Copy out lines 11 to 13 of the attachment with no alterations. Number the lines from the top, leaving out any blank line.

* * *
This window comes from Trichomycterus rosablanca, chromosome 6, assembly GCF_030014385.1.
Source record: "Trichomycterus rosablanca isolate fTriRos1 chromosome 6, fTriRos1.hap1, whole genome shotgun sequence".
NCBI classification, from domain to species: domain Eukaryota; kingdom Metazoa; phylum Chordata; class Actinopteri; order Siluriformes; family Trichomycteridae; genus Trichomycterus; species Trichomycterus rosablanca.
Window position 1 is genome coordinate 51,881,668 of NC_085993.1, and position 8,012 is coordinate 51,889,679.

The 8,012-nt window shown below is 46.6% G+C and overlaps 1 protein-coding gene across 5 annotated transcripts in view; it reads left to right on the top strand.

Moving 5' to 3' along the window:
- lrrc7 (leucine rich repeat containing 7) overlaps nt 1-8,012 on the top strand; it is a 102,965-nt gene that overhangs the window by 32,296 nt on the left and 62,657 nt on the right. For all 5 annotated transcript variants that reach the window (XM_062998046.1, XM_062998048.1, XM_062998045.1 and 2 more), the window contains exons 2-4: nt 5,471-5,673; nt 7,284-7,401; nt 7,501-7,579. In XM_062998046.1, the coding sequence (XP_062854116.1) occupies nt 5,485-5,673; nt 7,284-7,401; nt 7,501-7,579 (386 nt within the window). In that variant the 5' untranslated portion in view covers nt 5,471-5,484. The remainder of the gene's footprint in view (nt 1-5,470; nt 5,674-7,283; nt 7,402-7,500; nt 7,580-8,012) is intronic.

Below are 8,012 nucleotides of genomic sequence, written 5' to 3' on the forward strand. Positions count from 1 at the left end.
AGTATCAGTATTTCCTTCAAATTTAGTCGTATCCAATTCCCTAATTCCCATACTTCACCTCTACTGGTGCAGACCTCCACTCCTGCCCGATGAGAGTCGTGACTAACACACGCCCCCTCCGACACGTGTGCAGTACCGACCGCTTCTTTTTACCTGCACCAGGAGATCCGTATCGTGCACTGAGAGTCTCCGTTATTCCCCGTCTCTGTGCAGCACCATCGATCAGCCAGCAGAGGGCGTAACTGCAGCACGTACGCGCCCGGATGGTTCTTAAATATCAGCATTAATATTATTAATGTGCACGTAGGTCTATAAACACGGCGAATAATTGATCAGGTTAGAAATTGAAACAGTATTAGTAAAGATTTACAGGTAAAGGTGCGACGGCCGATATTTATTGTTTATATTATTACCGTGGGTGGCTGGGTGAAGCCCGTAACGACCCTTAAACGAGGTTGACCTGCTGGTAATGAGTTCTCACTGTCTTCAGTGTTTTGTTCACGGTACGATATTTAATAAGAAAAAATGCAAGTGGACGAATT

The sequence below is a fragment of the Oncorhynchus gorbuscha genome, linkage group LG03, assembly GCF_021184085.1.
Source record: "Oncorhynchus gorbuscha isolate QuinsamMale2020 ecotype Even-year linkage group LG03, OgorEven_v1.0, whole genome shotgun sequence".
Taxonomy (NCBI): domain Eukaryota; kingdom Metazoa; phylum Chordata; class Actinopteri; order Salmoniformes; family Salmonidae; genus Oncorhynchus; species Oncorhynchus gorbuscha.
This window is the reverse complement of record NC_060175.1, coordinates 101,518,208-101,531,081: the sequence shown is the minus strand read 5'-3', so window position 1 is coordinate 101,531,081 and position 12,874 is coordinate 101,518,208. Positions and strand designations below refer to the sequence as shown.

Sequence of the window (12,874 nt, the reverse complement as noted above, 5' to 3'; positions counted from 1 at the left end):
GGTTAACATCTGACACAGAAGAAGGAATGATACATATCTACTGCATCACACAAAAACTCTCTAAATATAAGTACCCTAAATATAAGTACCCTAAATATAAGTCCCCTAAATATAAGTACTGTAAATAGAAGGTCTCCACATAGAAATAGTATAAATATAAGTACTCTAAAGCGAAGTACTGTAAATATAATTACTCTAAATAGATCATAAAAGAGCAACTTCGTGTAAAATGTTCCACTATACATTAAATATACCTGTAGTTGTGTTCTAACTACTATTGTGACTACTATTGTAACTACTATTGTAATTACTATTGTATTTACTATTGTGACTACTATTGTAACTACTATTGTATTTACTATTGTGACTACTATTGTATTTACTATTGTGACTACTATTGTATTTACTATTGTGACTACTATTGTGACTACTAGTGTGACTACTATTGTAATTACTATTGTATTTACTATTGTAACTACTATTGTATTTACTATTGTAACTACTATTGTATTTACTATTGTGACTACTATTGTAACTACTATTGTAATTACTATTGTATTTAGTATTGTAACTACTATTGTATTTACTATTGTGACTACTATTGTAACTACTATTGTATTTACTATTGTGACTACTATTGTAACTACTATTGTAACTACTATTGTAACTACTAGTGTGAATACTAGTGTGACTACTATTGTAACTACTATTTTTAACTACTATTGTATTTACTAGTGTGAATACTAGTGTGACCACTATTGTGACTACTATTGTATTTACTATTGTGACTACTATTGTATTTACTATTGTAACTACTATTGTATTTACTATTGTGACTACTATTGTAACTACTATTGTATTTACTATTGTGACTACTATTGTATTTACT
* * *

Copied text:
Source record: "Oncorhynchus gorbuscha isolate QuinsamMale2020 ecotype Even-year linkage group LG03, OgorEven_v1.0, whole genome shotgun sequence".
Taxonomy (NCBI): domain Eukaryota; kingdom Metazoa; phylum Chordata; class Actinopteri; order Salmoniformes; family Salmonidae; genus Oncorhynchus; species Oncorhynchus gorbuscha.
This window is the reverse complement of record NC_060175.1, coordinates 101,518,208-101,531,081: the sequence shown is the minus strand read 5'-3', so window position 1 is coordinate 101,531,081 and position 12,874 is coordinate 101,518,208. Positions and strand designations below refer to the sequence as shown.